Anita Tagacay was one of them. “This one, ma’am, P700 per meter but I’ll give it to you for P500. I just need to send money to my child in Negros,” she said.


Their only talent


The granddaughters had thought of finding other ways to make a living, but having dropped out of school early to learn to weave T’nalak, there was not much they knew.


“It’s hard to be a maid in Manila. We don’t know anyone there,” said Marilyn, a single mother. “Besides, we don’t have money to go there.”


When I asked her why she would think of working as a maid in Manila, she said there were not many options for people like them who had little schooling.


“That’s the only job we can handle. For other jobs, we will be asked for many papers that we don’t have,” Anita said.


As the granddaughters told their stories, Sebulan quietly left and returned with a small basket labeled “donation box.” She placed it on a table in front of me.


We thought the gesture was rude and desperate, and I wondered if Lang Dulay would have done such a thing even in her greatest need.


Later, Lang Dulay’s son, Florencio, joined the women and said to me: “Ma’am, my two children need money for the board exam. They are training to become teachers.”


Weaver as providers


“Everyone mourns Lang Dulay but I think more so her family because she was the breadwinner,” said Maria Todi, a T’boli artist who runs the School of Living Traditions in Lake Sebu.


She said that among the T’boli, the weavers are the providers, which means even their husbands, usually farmers, are dependent on them.


“The family relies on the weaver, especially if she can make certain designs that are difficult,” Todi said.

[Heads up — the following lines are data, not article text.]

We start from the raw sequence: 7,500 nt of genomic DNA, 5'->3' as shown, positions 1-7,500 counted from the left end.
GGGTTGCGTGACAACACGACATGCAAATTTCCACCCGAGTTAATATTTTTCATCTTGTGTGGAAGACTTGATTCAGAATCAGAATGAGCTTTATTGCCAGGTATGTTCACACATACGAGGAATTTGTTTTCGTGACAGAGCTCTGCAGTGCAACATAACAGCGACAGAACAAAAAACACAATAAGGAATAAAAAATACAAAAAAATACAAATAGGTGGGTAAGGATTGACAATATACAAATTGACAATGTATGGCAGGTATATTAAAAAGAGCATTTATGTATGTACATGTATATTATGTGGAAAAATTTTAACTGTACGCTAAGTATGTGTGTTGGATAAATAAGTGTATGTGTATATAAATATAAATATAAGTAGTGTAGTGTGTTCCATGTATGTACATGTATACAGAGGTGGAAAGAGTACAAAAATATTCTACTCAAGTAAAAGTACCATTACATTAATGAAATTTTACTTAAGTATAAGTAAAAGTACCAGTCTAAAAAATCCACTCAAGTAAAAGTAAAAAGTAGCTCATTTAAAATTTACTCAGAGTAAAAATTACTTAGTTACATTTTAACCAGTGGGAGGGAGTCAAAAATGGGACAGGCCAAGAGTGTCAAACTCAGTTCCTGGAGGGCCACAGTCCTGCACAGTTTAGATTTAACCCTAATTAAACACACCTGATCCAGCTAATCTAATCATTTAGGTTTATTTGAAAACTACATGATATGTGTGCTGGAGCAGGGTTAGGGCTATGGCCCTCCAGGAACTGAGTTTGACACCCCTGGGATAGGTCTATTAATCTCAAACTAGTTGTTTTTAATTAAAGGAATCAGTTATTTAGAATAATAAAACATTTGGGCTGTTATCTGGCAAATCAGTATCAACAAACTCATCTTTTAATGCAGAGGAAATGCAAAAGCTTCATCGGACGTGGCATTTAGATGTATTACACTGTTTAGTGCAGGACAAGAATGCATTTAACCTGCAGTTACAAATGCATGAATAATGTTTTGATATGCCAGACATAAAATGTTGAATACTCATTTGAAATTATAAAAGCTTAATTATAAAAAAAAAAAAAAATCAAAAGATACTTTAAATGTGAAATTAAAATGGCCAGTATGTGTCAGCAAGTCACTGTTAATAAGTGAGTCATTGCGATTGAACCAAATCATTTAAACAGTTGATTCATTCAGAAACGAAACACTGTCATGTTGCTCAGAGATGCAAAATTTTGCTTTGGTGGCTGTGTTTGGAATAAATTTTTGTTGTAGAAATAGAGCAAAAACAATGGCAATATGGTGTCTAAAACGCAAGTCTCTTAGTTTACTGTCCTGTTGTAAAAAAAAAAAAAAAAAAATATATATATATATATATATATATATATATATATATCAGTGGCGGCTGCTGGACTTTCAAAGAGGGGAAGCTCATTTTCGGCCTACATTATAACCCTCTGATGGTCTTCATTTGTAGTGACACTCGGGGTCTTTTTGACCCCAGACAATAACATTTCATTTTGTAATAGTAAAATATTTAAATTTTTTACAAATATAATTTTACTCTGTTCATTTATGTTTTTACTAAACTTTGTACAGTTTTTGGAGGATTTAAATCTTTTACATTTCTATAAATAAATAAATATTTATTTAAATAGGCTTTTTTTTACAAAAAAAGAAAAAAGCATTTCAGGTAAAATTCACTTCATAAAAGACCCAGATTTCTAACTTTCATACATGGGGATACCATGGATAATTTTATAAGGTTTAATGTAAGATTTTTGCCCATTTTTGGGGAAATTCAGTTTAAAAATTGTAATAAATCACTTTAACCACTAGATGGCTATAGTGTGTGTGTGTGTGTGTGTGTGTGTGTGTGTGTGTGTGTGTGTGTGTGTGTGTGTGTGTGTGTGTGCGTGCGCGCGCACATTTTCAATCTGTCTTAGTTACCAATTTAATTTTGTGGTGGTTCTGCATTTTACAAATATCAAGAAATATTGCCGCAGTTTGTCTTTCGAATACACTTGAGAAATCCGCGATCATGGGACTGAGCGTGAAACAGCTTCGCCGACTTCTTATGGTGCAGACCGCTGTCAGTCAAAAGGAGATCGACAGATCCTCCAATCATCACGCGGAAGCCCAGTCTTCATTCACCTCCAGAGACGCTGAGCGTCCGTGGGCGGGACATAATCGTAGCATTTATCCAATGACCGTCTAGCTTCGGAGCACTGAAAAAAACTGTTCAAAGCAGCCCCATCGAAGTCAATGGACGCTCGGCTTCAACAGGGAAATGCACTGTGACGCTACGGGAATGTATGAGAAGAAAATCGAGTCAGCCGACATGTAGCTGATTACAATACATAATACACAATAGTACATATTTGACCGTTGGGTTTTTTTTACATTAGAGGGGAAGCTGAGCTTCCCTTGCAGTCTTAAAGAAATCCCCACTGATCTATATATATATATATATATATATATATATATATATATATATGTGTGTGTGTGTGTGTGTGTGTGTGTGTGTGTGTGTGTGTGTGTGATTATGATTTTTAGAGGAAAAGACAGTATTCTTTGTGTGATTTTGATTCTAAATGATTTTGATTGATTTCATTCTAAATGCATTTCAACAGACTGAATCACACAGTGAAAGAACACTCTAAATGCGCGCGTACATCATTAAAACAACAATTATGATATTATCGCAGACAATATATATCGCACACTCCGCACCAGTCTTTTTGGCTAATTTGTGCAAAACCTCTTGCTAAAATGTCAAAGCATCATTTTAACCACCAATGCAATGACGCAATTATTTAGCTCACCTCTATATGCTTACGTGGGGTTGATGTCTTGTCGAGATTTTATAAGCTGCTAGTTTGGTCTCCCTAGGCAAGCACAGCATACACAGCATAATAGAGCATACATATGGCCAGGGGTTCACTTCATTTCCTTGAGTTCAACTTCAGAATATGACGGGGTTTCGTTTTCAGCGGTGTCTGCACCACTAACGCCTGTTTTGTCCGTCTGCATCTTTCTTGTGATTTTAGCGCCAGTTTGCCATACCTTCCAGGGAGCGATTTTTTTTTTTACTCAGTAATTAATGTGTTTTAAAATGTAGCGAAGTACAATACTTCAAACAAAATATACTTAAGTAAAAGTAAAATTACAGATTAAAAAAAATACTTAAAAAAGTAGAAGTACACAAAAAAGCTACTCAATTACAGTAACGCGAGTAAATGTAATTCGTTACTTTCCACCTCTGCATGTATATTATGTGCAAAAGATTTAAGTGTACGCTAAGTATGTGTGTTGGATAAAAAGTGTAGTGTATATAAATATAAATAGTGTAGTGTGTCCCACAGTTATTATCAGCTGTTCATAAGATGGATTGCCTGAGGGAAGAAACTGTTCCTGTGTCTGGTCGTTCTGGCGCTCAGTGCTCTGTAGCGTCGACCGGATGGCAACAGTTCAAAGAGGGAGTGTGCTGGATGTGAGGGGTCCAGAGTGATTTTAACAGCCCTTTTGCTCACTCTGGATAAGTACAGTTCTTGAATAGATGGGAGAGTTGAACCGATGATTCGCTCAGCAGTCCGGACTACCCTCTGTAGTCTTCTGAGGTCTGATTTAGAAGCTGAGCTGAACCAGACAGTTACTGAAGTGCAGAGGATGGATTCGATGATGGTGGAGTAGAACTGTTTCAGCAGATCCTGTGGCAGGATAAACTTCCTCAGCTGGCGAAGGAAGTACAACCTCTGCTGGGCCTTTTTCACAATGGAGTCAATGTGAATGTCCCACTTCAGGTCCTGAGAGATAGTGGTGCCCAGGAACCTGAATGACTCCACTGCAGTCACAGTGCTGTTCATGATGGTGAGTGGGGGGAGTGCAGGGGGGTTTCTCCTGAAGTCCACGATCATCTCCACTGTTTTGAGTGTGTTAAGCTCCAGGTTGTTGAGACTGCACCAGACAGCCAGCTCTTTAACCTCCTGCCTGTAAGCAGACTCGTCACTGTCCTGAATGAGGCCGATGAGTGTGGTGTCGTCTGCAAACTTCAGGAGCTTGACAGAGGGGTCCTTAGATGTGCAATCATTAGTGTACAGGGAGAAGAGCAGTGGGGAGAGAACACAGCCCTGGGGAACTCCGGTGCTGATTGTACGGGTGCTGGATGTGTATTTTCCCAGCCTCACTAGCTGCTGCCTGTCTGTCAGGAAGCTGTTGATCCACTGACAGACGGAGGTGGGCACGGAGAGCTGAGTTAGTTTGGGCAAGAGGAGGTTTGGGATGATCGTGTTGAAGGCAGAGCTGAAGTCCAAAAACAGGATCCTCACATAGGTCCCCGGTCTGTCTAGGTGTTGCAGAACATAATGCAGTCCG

Having learned to weave at 12, Lang Dulay created and mastered about a hundred designs that she culled from her dreams, stories from her ancestors and elements in nature.


She strove to pass these on to young T’boli women, understanding that T’nalak weaving was crucial to preserving the tribe’s culture, as this was how the T’boli told their stories as a people.


“The lives of T’boli women are meaningless if they don’t know how to weave T’nalak,” Lang Dulay told Izah Morales, general manager of Explore8 Travel during one of her four visits to Lake Sebu.


Lang Dulay, who had two sons, was so determined to pass on the craft to her granddaughters that she barred them from working in the fields and even from going to school so they could spend their days learning to weave from her.


Will people still come?


Noemi Dulay, whom we met during our visit, dropped out of school when she was in Grade 1 because her grandmother wanted her to concentrate on weaving.


Now 44, Noemi can barely read or write but she makes excellent T’nalak, perhaps the best in the family.


Noemi can do 40 designs, more than those done by the other granddaughters but still a far cry from Lang Dulay’s 100.


“Grandmother started it all, we’re just carrying on the tradition,” Marilyn said.


As the younger Dulays and many other T’boli women continue to weave, their biggest question is whether people will also continue to come and buy their T’nalak now that the celebrated Lang Dulay is gone.


Will the T’boli’s dreams die with the Dreamweaver?